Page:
Shareholders at TiVo’s annual meeting yesterday approved the company’s $11.5M compensation last year for CEO Tom Rogers, rejecting pleas by two leading proxy advisory firms to challenge the salary package. Nearly 60% of the votes cast for or against supported the board’s award for Rogers while 40% opposed in the federally mandated “Say On Pay” advisory vote, according to an SEC filing today. Most CEOs win overwhelming support. Rogers’ pay became an issue after advisory firm Glass Lewis gave TiVo an “F” grade for failing to adequately link pay to performance. Institutional Shareholder Services raised similar objections, and said that TiVo benchmarked Rogers’ pay against CEOs at much larger companies. The board said that Roger’s compensation reflected the company’s “strong” operating results, and the 24.9% appreciation in the stock price during the fiscal year. They also said that they made a “strong linkage between pay and performance.”
Two of the most prominent proxy advisory firms, Glass Lewis and Institutional Shareholder Services (ISS), want investors to oppose TiVo CEO Tom Rogers’ package at the July 31 annual meeting in Menlo Park, Cal. The so-called “Say On Pay” vote is strictly advisory, but shareholders rarely break with management. A rejection would be deeply embarrassing for Rogers and the board. Directors agreed to a $11.5M compensation package for Rogers for the year that ended in January 2013, up from $6.7M in 2012 and $1.7M in 2011. TiVo shares appreciated 24.9% during the last fiscal year. But Glass Lewis gives TiVo an “F” grade for failing to adequately link pay to performance. TiVo “does not utilize a sufficiently objective, formula-based approach,” the firm says. It adds that directors inflated Rogers pay by benchmarking it to compensation for CEOs at companies that are at least twice TiVo’s size measured by annual revenues. ISS raised similar objections, and listed 23 companies that it says would provide more appropriate benchmarks.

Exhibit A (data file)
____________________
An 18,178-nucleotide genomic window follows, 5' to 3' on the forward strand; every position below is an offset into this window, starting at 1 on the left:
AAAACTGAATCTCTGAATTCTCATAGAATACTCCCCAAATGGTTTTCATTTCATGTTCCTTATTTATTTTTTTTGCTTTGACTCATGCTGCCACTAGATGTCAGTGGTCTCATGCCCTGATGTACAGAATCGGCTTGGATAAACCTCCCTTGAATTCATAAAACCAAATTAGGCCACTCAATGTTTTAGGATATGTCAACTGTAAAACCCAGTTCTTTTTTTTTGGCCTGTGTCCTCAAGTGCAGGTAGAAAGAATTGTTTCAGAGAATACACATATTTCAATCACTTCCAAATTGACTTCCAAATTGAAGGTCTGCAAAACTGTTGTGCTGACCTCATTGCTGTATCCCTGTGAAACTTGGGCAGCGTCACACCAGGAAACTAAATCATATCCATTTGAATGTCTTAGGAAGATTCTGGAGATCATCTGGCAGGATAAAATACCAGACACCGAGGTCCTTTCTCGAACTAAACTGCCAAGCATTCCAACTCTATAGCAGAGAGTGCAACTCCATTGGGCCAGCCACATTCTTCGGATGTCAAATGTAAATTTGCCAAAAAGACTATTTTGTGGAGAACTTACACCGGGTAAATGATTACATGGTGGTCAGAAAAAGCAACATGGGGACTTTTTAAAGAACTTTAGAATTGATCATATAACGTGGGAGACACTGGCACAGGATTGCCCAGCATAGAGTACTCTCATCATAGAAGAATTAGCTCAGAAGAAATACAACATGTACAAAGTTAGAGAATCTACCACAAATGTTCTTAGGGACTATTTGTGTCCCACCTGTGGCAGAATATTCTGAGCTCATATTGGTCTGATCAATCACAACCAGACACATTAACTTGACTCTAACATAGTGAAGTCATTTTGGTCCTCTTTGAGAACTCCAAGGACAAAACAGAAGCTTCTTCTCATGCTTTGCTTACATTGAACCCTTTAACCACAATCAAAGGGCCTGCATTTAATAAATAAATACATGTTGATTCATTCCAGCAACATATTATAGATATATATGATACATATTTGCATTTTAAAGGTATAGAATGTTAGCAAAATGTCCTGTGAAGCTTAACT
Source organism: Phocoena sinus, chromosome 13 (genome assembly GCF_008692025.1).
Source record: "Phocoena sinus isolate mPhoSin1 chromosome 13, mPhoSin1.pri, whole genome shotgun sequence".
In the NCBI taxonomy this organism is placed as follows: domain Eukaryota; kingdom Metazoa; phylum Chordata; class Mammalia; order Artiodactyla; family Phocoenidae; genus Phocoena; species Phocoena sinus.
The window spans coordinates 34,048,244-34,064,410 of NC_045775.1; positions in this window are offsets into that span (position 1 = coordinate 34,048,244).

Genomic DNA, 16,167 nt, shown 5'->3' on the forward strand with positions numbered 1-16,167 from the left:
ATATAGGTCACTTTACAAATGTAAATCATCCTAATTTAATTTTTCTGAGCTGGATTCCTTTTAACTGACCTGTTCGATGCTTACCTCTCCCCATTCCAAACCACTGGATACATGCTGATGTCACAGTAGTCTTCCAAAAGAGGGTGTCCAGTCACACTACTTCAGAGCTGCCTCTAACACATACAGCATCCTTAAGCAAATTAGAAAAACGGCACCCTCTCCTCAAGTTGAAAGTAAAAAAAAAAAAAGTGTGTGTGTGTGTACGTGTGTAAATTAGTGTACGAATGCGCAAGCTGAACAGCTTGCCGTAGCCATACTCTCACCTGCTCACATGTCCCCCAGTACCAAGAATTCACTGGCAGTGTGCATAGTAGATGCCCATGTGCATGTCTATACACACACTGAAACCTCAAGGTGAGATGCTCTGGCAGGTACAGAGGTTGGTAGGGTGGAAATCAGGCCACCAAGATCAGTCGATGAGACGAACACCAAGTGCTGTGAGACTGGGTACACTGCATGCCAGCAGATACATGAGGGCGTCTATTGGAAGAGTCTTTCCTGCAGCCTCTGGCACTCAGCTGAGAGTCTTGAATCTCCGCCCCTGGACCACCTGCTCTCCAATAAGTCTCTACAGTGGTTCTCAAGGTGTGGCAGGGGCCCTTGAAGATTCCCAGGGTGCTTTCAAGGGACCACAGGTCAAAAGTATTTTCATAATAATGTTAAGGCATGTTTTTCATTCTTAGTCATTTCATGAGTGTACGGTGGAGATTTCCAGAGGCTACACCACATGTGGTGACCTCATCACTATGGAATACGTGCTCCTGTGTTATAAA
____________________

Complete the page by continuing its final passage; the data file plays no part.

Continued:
Investors rarely reject management’s views on such matters, especially at a time when a company’s stock is soaring. Yet despite the 250% increase in Netflix‘s price during the past 12 months, shareholders today resoundingly supported several changes to democratize the way the company is run. A motion to repeal the classified board — where the seven directors serve multiyear terms, and only a few are up for re-election each year — won with 88.4% support. More than 80% said that uncontested board candidates should only be elected if they win a majority of the vote. A similar number want shareholder motions to pass with a majority vote — ending requirements for a supermajority. And 73% want Netflix’s chairman to be an independent director, which would mean that Reed Hastings couldn’t be both CEO and chairman.
Corporate governance practices at Viacom have been so bad for so long that I was tempted yesterday to just laugh off the announcement — made right after the annual shareholder meeting — that it has appointed Inside Edition anchor Deborah Norville to its 15-member board. Sumner Redstone owns about 79% of the voting shares. What he says goes. So what difference does it make if the board includes someone who has never demonstrated an interest in corporate finance or affairs? Norville has ”more than 30 years of media and television experience and brings a unique perspective to our board that enhances the diversity,” a Viacom spokesman says.
Sorry, but that’s not good enough. Viacom is a $30.8B global company that employs nearly 10,000 people. And Redstone controls 79% — not 100%. He gladly takes other people’s money to run the enterprise. That means he has both a legal and moral responsibility to protect them as well as himself. It should lead him to bend over backwards to ensure that the board represents shareholders, and does so effectively. It needs people who know what’s on investors’ minds, who are well versed in the issues being discussed, and feel independent and fearless enough to stand up to Redstone when they think he’s wrong.